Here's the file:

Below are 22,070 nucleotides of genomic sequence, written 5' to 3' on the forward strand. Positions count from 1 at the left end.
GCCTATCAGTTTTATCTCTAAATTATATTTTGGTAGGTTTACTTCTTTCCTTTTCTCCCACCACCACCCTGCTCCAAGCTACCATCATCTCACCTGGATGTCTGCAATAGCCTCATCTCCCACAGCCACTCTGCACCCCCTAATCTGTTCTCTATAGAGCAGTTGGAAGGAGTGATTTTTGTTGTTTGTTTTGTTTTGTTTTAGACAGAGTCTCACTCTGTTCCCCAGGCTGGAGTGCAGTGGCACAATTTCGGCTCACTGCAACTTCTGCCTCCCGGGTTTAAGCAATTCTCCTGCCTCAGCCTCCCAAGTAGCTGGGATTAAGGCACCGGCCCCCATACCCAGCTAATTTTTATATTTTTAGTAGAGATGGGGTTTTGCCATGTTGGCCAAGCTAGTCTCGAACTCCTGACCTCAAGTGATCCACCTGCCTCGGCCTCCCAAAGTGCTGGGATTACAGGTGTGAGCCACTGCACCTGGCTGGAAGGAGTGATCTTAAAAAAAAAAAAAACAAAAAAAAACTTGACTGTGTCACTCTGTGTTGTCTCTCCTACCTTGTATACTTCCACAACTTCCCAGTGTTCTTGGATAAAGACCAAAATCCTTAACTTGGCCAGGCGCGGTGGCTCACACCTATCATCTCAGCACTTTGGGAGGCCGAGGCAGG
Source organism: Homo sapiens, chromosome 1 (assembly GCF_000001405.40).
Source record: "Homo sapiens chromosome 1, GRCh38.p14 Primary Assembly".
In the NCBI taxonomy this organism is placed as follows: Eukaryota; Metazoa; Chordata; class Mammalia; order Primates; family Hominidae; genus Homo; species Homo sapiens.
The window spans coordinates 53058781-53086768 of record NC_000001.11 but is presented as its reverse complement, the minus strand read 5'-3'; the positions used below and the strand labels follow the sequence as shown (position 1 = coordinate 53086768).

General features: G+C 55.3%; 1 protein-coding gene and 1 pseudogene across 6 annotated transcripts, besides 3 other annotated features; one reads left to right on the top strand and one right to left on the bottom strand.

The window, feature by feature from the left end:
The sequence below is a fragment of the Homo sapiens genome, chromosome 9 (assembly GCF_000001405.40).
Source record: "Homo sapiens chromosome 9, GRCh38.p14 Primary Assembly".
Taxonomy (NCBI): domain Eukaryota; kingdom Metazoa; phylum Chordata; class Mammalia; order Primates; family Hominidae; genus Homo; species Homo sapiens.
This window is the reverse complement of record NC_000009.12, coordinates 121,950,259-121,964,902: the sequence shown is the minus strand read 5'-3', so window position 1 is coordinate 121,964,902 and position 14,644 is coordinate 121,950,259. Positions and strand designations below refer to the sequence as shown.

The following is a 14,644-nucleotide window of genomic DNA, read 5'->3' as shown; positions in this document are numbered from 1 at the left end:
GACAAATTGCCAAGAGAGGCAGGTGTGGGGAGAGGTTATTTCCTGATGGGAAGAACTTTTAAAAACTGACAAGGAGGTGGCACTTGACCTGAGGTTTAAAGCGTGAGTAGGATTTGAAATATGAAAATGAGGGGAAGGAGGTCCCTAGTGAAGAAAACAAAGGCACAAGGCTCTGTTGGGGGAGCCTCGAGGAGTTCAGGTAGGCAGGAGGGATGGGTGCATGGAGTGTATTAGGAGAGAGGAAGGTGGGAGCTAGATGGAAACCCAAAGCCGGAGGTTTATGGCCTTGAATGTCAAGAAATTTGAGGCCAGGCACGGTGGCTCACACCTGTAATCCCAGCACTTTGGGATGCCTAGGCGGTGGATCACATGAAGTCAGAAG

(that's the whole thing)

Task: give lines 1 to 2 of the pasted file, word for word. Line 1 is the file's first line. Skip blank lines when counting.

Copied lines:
Below are 22,070 nucleotides of genomic sequence, written 5' to 3' on the forward strand. Positions count from 1 at the left end.
GCCTATCAGTTTTATCTCTAAATTATATTTTGGTAGGTTTACTTCTTTCCTTTTCTCCCACCACCACCCTGCTCCAAGCTACCATCATCTCACCTGGATGTCTGCAATAGCCTCATCTCCCACAGCCACTCTGCACCCCCTAATCTGTTCTCTATAGAGCAGTTGGAAGGAGTGATTTTTGTTGTTTGTTTTGTTTTGTTTTAGACAGAGTCTCACTCTGTTCCCCAGGCTGGAGTGCAGTGGCACAATTTCGGCTCACTGCAACTTCTGCCTCCCGGGTTTAAGCAATTCTCCTGCCTCAGCCTCCCAAGTAGCTGGGATTAAGGCACCGGCCCCCATACCCAGCTAATTTTTATATTTTTAGTAGAGATGGGGTTTTGCCATGTTGGCCAAGCTAGTCTCGAACTCCTGACCTCAAGTGATCCACCTGCCTCGGCCTCCCAAAGTGCTGGGATTACAGGTGTGAGCCACTGCACCTGGCTGGAAGGAGTGATCTTAAAAAAAAAAAAAACAAAAAAAAACTTGACTGTGTCACTCTGTGTTGTCTCTCCTACCTTGTATACTTCCACAACTTCCCAGTGTTCTTGGATAAAGACCAAAATCCTTAACTTGGCCAGGCGCGGTGGCTCACACCTATCATCTCAGCACTTTGGGAGGCCGAGGCAGG